I think this simply misses the point, however. Balzac is not trying to convey the idea that Eugénie is perfect; the whole point is that she is an ordinary girl growing into womanhood. The comparisons are not intended to elevate her but to underline the fact that there is in every woman some trace or shadow of that very potential that made the Holy Virgin, the Holy Virgin. Like the Virgin, Eugénie gives herself over entirely to love's Annunciation; like the Virgin, she stores up the things of love in her heart; like the Virgin, she remains true and constant to love; like the Virgin, she is pierced through the heart because of love. She's not the Virgin Mary, nor does Balzac write her as any sort of feminine perfection; her relation to the Virgin is much more like the relation of Dorothea to St. Teresa in Middlemarch. Growing up in a little provincial town under the utter domination of a miser, she still manages in her narrow and naive ways to show one of the profound potentialities of woman. That, at least, is clearly the goal at which Balzac was aiming.
It is said that Flaubert, not a fan of Balzac's work, nonetheless liked Eugénie Grandet, and it is interesting to compare this work to Flaubert's Madame Bovary. Emma Bovary and Felix Grandet both live usurious lives, the major difference being that Emma is ultimately ruined by it, whereas Felix goes on being successful until death takes him. (Balzac seems at times to take a certain amount of glee in building his miser up and up until the reader thinks the schemes would have to collapse somehow, and then finding new ways to foil the expectation.) The reason for the difference is that Emma lives her life on credit, borrowed money and borrowed pleasures on which she inevitably pays a high interest, while Felix drains other people's lives by taking more than he gives, 'giving' and then exacting penalties in cunning ways. In a society in which usury is rewarded, in which Bentham's defense of usury is enthusiastically endorsed by the educated, there is always more success to be had being a penny-pinching miser lending and ruining than a profligate borrowing and being ruined. And the reason is clear enough: the usurious life is the incipient form of the buying and selling of people, and enslaving is more comfortable than being enslaved. Charles Grandet exemplifies this as he makes his fortune in India literally buying and selling men; but Felix Grandet in his own way does the same thing all of his life.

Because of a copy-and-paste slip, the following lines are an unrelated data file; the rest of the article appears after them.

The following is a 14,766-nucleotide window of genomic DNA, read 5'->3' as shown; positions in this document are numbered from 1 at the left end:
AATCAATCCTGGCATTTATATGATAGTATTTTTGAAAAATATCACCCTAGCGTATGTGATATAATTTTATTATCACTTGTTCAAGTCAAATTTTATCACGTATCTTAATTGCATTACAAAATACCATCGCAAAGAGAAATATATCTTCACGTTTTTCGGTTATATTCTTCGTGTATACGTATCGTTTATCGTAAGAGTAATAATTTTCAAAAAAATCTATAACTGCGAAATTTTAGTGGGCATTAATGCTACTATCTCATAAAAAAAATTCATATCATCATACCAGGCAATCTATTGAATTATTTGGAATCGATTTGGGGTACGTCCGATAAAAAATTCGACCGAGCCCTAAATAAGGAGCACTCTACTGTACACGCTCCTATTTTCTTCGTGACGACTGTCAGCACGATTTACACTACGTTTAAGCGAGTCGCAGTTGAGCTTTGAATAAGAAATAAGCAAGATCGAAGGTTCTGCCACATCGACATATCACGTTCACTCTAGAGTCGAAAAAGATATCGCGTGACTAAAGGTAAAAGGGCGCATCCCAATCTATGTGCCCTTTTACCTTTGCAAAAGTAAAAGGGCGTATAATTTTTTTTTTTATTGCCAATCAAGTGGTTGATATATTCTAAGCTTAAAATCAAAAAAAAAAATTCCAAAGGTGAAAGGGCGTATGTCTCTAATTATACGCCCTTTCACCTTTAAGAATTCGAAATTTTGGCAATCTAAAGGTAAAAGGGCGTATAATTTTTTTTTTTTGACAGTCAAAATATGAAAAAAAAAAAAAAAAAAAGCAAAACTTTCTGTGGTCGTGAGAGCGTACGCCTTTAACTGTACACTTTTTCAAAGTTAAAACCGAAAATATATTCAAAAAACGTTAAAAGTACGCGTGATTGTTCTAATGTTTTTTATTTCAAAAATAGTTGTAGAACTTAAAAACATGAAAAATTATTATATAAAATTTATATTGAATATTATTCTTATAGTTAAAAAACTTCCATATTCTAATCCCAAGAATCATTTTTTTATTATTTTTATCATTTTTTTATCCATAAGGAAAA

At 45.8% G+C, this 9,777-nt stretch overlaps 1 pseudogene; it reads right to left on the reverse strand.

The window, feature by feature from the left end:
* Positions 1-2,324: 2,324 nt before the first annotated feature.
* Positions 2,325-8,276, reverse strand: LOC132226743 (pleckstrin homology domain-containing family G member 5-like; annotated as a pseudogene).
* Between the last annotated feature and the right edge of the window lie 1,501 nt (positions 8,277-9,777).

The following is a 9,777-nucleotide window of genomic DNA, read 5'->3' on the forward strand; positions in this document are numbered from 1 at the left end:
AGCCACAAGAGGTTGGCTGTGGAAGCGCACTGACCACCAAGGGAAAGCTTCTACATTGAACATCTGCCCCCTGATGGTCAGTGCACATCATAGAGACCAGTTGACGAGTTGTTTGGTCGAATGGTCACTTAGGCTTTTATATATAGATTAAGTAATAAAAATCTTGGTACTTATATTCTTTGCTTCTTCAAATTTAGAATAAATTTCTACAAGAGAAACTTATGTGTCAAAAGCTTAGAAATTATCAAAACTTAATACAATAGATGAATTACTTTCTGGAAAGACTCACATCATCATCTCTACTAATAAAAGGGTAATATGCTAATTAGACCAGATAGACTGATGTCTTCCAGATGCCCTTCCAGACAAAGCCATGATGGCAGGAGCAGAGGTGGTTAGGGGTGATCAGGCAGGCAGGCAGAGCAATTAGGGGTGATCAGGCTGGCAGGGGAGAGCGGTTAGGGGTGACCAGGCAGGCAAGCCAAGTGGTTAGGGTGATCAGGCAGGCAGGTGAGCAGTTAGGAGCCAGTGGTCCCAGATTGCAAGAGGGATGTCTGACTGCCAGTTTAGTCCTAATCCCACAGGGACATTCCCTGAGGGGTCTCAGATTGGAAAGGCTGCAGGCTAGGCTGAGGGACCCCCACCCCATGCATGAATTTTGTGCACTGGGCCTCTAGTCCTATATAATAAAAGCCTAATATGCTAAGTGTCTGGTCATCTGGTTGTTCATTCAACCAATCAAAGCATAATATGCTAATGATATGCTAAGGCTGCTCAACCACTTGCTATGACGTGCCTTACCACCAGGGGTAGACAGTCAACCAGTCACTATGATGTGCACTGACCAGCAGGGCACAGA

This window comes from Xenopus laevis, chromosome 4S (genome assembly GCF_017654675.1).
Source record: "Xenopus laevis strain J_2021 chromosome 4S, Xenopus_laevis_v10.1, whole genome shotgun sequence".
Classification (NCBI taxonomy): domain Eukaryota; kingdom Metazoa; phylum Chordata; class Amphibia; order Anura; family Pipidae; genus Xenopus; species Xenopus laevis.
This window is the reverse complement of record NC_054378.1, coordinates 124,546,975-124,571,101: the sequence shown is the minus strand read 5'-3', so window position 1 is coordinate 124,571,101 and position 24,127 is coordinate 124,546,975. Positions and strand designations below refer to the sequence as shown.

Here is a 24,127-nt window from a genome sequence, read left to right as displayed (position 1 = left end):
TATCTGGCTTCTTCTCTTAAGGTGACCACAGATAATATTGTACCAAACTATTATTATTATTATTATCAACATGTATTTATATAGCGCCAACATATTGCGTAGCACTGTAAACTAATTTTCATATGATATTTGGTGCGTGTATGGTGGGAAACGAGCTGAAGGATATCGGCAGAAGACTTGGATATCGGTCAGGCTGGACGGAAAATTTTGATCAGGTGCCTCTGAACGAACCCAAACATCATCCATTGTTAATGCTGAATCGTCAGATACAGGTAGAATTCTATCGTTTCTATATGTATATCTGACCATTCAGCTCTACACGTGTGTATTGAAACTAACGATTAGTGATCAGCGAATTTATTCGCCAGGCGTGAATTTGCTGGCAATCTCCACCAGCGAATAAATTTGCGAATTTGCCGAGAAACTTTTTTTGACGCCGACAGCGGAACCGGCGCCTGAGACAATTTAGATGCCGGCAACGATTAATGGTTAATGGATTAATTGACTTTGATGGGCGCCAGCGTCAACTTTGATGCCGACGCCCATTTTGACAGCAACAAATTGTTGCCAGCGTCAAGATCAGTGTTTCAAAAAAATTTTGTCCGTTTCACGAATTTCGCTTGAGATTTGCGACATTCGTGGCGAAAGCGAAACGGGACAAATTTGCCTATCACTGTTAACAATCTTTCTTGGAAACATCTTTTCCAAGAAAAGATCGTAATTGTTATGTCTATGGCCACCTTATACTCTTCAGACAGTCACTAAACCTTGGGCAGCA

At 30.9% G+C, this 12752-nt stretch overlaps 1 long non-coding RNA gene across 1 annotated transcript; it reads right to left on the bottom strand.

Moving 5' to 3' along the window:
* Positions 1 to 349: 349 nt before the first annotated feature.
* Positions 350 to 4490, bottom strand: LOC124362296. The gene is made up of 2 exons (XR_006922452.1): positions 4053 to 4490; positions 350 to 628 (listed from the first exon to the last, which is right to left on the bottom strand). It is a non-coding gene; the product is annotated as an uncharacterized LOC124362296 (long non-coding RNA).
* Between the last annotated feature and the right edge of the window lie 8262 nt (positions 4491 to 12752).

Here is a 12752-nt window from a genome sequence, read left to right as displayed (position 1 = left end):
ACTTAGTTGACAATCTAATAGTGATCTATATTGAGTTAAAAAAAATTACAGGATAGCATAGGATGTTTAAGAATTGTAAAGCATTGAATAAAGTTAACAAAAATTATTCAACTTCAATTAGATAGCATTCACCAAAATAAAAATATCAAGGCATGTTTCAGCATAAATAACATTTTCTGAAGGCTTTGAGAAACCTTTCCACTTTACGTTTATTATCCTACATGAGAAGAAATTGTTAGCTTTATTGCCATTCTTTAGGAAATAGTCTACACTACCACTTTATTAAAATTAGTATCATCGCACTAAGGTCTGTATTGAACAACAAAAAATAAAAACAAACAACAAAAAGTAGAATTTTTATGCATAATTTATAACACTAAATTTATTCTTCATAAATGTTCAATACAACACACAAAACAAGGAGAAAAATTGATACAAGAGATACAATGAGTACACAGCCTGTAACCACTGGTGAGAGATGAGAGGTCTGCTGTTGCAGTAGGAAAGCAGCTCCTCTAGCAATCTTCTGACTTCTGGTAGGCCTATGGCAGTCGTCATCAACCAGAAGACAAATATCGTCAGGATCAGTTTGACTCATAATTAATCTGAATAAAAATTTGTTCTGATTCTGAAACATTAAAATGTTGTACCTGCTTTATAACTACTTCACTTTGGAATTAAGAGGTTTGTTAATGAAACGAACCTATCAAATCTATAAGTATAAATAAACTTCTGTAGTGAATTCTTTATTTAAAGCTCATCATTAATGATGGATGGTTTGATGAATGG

And in the midst of it all is Eugénie Grandet, who gives freely, looks out for the interests of others, does not crave more and more, and who, having no opportunities to learn courage, nonetheless finds small ways to be courageous in helping others. She is the perpetual contrast. That is as it should be, too, for the opposite of usury is love.
Favorite Passage: Madame Cornoiller is the married name of Nanon, who remains faithful to Eugénie through the story.
Monsieur de Bonfons endeavored to put himself in keeping with the role he sought to play. In spite of his forty years, in spite of his dusky and crabbed features, withered like most judicial faces, he dressed in youthful fashions, toyed with a bamboo cane, never took snuff in Mademoiselle de Froidfond's house, and came in a white cravat and a shirt whose pleated frill gave him a family resemblance to the race of turkeys. He addressed the beautiful heiress familiarly, and spoke of her as "Our dear Eugenie." In short, except for the number of visitors, the change from lotto to whist, and the disappearance of Monsieur and Madame Grandet, the scene was about the same as the one with which this history opened. The pack were still pursuing Eugenie and her millions; but the hounds, more in number, lay better on the scent, and beset the prey more unitedly. If Charles could have dropped from the Indian Isles, he would have found the same people and the same interests. Madame des Grassins, to whom Eugenie was full of kindness and courtesy, still persisted in tormenting the Cruchots. Eugenie, as in former days, was the central figure of the picture; and Charles, as heretofore, would still have been the sovereign of all. Yet there had been some progress. The flowers which the president formerly presented to Eugenie on her birthdays and fete-days had now become a daily institution. Every evening he brought the rich heiress a huge and magnificent bouquet, which Madame Cornoiller placed conspicuously in a vase, and secretly threw into a corner of the court-yard when the visitors had departed.
Recommendation: This is a charming story with a fairy-tale simplicity and yet nothing cloying. Highly recommended.